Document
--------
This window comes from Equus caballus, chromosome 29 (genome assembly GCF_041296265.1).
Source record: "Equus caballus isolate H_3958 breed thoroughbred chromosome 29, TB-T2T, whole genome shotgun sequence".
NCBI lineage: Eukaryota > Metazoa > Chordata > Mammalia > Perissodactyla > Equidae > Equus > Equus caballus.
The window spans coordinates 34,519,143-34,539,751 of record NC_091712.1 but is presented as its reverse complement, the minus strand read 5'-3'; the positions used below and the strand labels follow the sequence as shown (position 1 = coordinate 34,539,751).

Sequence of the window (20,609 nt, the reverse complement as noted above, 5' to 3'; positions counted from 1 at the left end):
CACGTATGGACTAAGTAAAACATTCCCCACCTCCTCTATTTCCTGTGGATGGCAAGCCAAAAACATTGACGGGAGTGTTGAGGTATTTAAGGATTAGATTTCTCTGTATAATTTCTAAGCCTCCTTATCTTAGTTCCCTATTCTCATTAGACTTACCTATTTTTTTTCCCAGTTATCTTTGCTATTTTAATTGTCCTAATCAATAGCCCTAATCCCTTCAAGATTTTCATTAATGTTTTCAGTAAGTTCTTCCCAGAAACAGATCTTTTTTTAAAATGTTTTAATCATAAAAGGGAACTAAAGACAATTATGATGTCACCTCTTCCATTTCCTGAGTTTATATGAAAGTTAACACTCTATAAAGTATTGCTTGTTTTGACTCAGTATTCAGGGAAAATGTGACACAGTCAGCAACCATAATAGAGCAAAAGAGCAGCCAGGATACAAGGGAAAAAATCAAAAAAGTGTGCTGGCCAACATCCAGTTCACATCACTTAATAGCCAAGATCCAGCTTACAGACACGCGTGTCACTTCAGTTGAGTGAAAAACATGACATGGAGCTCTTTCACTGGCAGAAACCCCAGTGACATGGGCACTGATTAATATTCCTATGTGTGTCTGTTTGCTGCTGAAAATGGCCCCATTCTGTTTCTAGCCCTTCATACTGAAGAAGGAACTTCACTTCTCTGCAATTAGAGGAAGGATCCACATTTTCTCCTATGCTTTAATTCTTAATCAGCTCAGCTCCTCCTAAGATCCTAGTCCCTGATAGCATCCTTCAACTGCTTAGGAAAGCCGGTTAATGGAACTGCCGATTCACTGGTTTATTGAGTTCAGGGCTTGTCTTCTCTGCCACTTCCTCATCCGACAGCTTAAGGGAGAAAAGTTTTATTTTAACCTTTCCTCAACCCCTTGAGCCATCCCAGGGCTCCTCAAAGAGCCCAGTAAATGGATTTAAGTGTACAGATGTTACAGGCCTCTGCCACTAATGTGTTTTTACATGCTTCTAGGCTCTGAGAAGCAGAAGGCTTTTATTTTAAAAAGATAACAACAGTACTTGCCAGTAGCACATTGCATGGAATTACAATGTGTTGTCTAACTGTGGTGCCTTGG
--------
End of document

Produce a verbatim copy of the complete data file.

This window comes from Equus caballus, chromosome 29 (genome assembly GCF_041296265.1).
Source record: "Equus caballus isolate H_3958 breed thoroughbred chromosome 29, TB-T2T, whole genome shotgun sequence".
NCBI lineage: Eukaryota > Metazoa > Chordata > Mammalia > Perissodactyla > Equidae > Equus > Equus caballus.
The window spans coordinates 34,519,143-34,539,751 of record NC_091712.1 but is presented as its reverse complement, the minus strand read 5'-3'; the positions used below and the strand labels follow the sequence as shown (position 1 = coordinate 34,539,751).

Sequence of the window (20,609 nt, the reverse complement as noted above, 5' to 3'; positions counted from 1 at the left end):
CACGTATGGACTAAGTAAAACATTCCCCACCTCCTCTATTTCCTGTGGATGGCAAGCCAAAAACATTGACGGGAGTGTTGAGGTATTTAAGGATTAGATTTCTCTGTATAATTTCTAAGCCTCCTTATCTTAGTTCCCTATTCTCATTAGACTTACCTATTTTTTTTCCCAGTTATCTTTGCTATTTTAATTGTCCTAATCAATAGCCCTAATCCCTTCAAGATTTTCATTAATGTTTTCAGTAAGTTCTTCCCAGAAACAGATCTTTTTTTAAAATGTTTTAATCATAAAAGGGAACTAAAGACAATTATGATGTCACCTCTTCCATTTCCTGAGTTTATATGAAAGTTAACACTCTATAAAGTATTGCTTGTTTTGACTCAGTATTCAGGGAAAATGTGACACAGTCAGCAACCATAATAGAGCAAAAGAGCAGCCAGGATACAAGGGAAAAAATCAAAAAAGTGTGCTGGCCAACATCCAGTTCACATCACTTAATAGCCAAGATCCAGCTTACAGACACGCGTGTCACTTCAGTTGAGTGAAAAACATGACATGGAGCTCTTTCACTGGCAGAAACCCCAGTGACATGGGCACTGATTAATATTCCTATGTGTGTCTGTTTGCTGCTGAAAATGGCCCCATTCTGTTTCTAGCCCTTCATACTGAAGAAGGAACTTCACTTCTCTGCAATTAGAGGAAGGATCCACATTTTCTCCTATGCTTTAATTCTTAATCAGCTCAGCTCCTCCTAAGATCCTAGTCCCTGATAGCATCCTTCAACTGCTTAGGAAAGCCGGTTAATGGAACTGCCGATTCACTGGTTTATTGAGTTCAGGGCTTGTCTTCTCTGCCACTTCCTCATCCGACAGCTTAAGGGAGAAAAGTTTTATTTTAACCTTTCCTCAACCCCTTGAGCCATCCCAGGGCTCCTCAAAGAGCCCAGTAAATGGATTTAAGTGTACAGATGTTACAGGCCTCTGCCACTAATGTGTTTTTACATGCTTCTAGGCTCTGAGAAGCAGAAGGCTTTTATTTTAAAAAGATAACAACAGTACTTGCCAGTAGCACATTGCATGGAATTACAATGTGTTGTCTAACTGTGGTGCCTTGG